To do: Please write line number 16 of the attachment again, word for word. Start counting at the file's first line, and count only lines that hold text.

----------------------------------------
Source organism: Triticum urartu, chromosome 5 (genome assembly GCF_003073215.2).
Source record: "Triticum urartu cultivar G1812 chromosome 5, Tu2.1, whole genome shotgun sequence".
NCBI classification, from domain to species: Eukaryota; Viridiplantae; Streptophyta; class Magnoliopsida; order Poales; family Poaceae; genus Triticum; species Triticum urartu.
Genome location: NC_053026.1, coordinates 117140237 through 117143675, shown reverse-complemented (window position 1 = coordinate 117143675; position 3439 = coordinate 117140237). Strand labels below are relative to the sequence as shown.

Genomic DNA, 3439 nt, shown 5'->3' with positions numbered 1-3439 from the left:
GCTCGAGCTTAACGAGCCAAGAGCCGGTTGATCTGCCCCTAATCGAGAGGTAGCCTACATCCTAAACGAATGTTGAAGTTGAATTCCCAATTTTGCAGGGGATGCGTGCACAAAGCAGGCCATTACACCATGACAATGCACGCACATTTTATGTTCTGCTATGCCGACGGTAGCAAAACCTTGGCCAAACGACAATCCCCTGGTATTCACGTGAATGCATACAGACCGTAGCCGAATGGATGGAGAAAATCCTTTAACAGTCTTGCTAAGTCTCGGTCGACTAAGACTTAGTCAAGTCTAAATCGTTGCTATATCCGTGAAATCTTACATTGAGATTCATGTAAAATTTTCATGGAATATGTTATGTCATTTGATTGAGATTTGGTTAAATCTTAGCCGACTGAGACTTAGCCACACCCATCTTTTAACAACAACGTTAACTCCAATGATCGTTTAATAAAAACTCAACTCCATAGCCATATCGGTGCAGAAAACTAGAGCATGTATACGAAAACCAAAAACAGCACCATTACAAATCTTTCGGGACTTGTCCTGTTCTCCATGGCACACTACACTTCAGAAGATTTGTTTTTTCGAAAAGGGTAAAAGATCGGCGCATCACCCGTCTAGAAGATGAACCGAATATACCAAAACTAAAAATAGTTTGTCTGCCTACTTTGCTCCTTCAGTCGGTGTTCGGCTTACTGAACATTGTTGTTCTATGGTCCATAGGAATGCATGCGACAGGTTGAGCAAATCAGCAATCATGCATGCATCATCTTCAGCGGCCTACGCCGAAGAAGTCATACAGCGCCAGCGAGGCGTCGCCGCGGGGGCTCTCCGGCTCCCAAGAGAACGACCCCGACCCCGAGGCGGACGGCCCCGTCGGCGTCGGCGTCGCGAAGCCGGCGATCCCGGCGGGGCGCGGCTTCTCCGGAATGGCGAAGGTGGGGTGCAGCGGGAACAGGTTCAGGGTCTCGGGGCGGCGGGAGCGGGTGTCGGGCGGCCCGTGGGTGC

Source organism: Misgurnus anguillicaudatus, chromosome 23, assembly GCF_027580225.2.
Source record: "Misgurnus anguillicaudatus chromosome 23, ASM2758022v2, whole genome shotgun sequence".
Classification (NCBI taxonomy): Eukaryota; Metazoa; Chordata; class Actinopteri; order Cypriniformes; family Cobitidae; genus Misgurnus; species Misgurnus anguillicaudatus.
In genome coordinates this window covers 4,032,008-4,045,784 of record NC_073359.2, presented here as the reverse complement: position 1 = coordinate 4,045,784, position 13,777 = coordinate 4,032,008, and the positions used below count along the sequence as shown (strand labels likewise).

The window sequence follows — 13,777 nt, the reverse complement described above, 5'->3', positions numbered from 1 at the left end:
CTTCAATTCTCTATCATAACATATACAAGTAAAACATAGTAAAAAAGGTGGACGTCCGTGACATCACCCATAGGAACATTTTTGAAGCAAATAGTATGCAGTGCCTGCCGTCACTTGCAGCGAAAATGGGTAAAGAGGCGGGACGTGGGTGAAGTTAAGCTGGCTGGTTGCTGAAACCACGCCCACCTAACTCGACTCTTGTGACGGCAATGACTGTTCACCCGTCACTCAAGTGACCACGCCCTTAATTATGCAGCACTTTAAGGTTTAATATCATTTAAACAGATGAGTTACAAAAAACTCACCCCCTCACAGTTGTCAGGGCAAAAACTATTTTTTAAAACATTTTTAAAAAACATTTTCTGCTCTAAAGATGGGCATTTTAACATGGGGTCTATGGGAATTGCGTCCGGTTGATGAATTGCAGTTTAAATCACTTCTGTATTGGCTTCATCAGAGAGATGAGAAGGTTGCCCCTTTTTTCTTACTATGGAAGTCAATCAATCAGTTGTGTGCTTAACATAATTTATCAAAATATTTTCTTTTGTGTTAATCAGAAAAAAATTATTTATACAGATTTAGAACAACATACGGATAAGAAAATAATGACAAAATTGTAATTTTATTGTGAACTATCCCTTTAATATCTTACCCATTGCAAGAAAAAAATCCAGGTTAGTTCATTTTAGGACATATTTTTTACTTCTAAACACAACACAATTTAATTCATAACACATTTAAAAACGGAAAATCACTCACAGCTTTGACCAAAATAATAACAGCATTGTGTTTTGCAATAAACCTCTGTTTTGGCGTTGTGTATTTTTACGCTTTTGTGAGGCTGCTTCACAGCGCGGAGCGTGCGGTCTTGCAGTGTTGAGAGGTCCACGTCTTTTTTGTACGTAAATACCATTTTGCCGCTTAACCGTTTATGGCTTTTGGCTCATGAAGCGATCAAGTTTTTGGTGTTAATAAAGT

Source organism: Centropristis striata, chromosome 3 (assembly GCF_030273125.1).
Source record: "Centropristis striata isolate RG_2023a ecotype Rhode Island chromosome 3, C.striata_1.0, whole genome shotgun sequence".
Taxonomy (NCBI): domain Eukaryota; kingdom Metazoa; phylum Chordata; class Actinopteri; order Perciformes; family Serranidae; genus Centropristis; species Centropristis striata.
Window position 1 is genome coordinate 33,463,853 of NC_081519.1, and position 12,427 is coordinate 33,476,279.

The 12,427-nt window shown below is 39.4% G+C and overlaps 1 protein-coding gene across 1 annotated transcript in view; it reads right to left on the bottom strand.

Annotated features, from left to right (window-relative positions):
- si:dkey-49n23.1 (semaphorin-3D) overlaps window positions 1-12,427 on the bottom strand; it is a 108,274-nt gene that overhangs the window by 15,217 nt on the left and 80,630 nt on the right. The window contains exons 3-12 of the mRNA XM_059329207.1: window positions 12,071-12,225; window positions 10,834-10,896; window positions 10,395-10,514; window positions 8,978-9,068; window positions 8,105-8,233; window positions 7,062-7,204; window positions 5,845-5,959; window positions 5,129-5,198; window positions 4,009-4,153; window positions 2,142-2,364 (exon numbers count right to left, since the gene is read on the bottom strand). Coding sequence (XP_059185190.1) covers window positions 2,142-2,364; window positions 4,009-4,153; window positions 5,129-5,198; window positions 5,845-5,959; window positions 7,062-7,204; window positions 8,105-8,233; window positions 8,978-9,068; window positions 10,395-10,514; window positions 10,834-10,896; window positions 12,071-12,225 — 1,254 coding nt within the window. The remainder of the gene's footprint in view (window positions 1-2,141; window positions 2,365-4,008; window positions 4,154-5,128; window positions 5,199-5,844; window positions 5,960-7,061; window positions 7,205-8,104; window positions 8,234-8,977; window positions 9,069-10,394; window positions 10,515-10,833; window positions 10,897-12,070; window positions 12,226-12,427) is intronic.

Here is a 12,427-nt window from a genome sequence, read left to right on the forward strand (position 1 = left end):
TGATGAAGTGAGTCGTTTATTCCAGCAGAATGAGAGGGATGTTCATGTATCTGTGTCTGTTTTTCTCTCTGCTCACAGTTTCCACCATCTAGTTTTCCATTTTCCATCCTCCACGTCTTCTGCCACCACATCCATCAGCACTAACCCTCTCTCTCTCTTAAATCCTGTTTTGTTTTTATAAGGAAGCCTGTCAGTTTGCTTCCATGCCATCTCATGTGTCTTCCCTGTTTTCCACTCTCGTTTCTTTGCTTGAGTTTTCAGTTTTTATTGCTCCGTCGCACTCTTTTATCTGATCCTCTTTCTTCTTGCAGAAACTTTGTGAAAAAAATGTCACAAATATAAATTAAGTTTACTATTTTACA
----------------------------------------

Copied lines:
Window position 1 is genome coordinate 33,463,853 of NC_081519.1, and position 12,427 is coordinate 33,476,279.